If you’re wondering whether or not swapping your dumbbells and barbells with resistance bands is going to constitute an adequate substitution during your bench-pressing activities, the diplomatic part of my brain wants to tell you, “Sort of.”
Here’s why: If you’re using an elastic band of sufficient tension, you’ll probably feel as if you couldn’t possibly elevate the handles of the resistance bands another centimeter at the peak of the bench-pressing motion. In that same instant, you’ll probably be straining considerably to maintain the handles in the precise positions you require them to be in, necessitating tremendous muscle control to keep the handles locked into place. In that respect, there’s adequate similarity between bench pressing with free weights and bench pressing with resistance bands.
That all sounds very reassuring! Time to stop pressing with these heavy weights!
Don’t let your grip on that latex get too comfortable just yet.
Now that I’ve been diplomatic, please permit me to explain why the answer to the original question could never be an unqualified, “Yes.”
If you use dumbbells to perform your bench press exercises, those dumbbells weigh the same amount throughout the entire lift — i.e., 80-pound dumbbells don’t magically become lighter and easier to maneuver as they make their descent toward your pecs. In that same vein, they don’t artificially increase in weight and become more difficult to control as they ascend into the peak contraction of the lift.
But what I just described is precisely what happens during a bench-pressing effort with elastic bands — they lose tension at the bottom of the movement, making it very easy to slide your hands all over the place at the points of lowest tension without being penalized by any painful injuries inflicted on you by the weight itself. That’s all well and good if your sole objective is to gain strength right at the point of peak contraction as you initiate that contraction. However, having to train with a consistent, stable weight throughout the entirety of the lift affords your muscles the opportunity to gain power throughout the full range of motion.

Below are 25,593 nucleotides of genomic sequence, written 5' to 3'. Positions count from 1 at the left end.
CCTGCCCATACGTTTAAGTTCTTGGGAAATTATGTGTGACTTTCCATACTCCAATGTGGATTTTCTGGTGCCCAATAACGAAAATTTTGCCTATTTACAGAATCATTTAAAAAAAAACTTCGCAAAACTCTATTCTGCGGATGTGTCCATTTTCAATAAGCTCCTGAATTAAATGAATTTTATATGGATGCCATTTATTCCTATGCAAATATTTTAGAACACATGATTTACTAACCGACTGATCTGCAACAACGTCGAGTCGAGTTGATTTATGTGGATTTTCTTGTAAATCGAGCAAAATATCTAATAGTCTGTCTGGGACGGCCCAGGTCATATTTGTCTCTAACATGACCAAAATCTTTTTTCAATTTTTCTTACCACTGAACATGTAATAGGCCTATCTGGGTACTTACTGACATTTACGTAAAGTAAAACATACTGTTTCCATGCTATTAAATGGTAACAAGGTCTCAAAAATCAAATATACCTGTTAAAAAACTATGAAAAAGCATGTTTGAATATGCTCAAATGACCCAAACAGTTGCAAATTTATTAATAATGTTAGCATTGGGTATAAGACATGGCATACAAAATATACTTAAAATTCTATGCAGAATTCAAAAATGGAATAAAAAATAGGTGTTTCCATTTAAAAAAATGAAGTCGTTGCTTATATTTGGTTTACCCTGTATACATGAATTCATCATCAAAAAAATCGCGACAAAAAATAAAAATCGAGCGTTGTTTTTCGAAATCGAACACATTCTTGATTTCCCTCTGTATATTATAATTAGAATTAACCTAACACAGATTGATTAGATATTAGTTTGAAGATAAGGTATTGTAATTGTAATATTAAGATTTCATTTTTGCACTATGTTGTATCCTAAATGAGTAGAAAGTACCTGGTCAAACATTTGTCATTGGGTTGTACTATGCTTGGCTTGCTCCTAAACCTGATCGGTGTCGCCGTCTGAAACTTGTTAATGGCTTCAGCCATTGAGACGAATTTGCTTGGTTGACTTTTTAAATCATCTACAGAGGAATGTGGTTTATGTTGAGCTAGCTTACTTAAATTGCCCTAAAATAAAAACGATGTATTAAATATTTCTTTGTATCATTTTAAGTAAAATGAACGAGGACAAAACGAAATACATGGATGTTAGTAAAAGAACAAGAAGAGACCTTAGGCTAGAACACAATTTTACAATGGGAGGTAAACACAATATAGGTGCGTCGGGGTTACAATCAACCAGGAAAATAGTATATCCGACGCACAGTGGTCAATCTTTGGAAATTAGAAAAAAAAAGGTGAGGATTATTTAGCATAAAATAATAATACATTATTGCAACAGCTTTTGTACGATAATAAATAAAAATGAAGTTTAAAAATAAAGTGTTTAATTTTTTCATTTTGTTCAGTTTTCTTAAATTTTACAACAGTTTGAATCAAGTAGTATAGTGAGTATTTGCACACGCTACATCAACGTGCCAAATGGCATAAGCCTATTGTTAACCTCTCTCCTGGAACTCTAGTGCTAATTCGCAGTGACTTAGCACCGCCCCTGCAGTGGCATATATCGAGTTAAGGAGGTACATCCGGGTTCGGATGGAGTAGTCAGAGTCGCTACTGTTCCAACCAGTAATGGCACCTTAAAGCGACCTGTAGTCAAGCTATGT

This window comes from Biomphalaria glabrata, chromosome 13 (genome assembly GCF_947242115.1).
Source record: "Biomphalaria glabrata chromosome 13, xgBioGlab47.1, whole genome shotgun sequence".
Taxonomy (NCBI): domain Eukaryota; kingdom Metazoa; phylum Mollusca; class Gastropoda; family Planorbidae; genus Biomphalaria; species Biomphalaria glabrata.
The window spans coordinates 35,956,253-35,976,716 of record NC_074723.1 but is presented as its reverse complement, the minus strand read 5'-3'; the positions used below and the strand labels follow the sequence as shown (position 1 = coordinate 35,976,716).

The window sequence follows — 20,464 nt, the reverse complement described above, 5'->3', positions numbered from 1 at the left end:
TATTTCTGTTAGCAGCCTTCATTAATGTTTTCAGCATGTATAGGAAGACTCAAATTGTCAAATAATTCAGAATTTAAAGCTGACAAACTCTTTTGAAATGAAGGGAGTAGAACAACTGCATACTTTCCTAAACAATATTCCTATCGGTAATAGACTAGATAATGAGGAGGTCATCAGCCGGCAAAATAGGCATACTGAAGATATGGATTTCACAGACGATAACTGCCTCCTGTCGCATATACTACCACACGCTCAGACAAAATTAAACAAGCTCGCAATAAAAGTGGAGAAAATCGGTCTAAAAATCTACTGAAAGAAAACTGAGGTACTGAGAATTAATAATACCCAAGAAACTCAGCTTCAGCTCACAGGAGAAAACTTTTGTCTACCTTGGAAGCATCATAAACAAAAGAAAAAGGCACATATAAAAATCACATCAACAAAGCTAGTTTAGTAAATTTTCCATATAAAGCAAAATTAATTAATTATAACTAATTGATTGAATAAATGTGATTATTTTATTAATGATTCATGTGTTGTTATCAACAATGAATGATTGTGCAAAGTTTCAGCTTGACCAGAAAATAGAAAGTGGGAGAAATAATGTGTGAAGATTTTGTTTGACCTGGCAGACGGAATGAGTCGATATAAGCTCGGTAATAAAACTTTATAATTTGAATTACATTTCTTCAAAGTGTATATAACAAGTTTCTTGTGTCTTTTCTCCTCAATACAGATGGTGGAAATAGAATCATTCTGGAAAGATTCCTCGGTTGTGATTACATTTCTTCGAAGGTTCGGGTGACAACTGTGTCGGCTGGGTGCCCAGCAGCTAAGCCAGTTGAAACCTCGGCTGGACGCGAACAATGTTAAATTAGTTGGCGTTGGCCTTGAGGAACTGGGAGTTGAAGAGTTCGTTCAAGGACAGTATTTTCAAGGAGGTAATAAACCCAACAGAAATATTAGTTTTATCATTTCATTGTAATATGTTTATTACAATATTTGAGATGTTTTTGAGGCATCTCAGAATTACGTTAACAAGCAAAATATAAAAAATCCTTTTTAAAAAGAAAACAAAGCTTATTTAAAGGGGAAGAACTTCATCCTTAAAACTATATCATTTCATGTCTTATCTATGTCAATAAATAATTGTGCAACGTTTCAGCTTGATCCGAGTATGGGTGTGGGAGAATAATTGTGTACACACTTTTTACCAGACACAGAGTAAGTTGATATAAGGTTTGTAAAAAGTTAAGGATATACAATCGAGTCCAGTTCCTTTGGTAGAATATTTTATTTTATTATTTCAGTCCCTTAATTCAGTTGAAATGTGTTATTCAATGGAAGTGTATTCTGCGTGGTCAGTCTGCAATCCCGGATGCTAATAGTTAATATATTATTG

But a study proved that bench pressing with resistance bands is just as effective at building muscle as a traditional bench press with weights!
You wish that’s what the study proved!
I can think of no better example as to why it’s crucial to read the entire study instead of just the headline. The study in question was executed while comparing the differences in strength gains between trainees who performed push-ups that were made more difficult through the use of resistance bands, and other test subjects who bench pressed using a Smith machine. To be clear, a push-up is a closed-chain exercise where the body is already supplying resistance against gravity, and the resistance band is increasing the total resistance by supplying increasingly greater amounts of tension the further your body moves away from the ground.
This is somehow being compared with a Smith machine bench press, which downgrades an open-chain exercise like a free weight barbell bench press into a shell of itself by stripping the bar of its potential for three-dimensional movement and forcing it to move along a fixed plane. Eliminating the bar’s freedom of movement also deprives you of the opportunity to train the function of all of the stabilizer muscles that would ordinarily be tasked with keeping the bar locked in place.
Here’s the bottom line: This study did not make an honest apples-to-apples comparison; it included resistance bands for the sake of making push-ups more difficult by adding an additional form of escalating resistance to a bodyweight exercise, and compared that with the results achieved through one of the easiest ways to execute bench presses. Anyone attempting to suggest that this proves the efficacy of resistance bands with respect to strength-gaining potential needs to spend an afternoon trapped beneath a fully loaded barbell with no spotters in sight.
So resistance-band bench pressing is useless?
Slow down. I didn’t say that exactly. If you find yourself suffering from a dearth of weight-training equipment, and you’ve already maxed out your push-ups, pressing against the resistance supplied by an elastic band can be a solid way of breaking down your chest muscles. Just don’t train under the illusion that what you’re doing is sufficient to replace a fully loaded barbell, because the two things are altogether dissimilar.
If making use of a Smith machine for bench press is like riding a bike with training wheels, then eschewing weights for resistance bands in that scenario would be like requesting someone to push you while you pedal on a tricycle. Yes, you’re getting somewhere, but you may be vastly overrating how much effort you’re contributing to that journey, and how much that journey is truly benefiting you.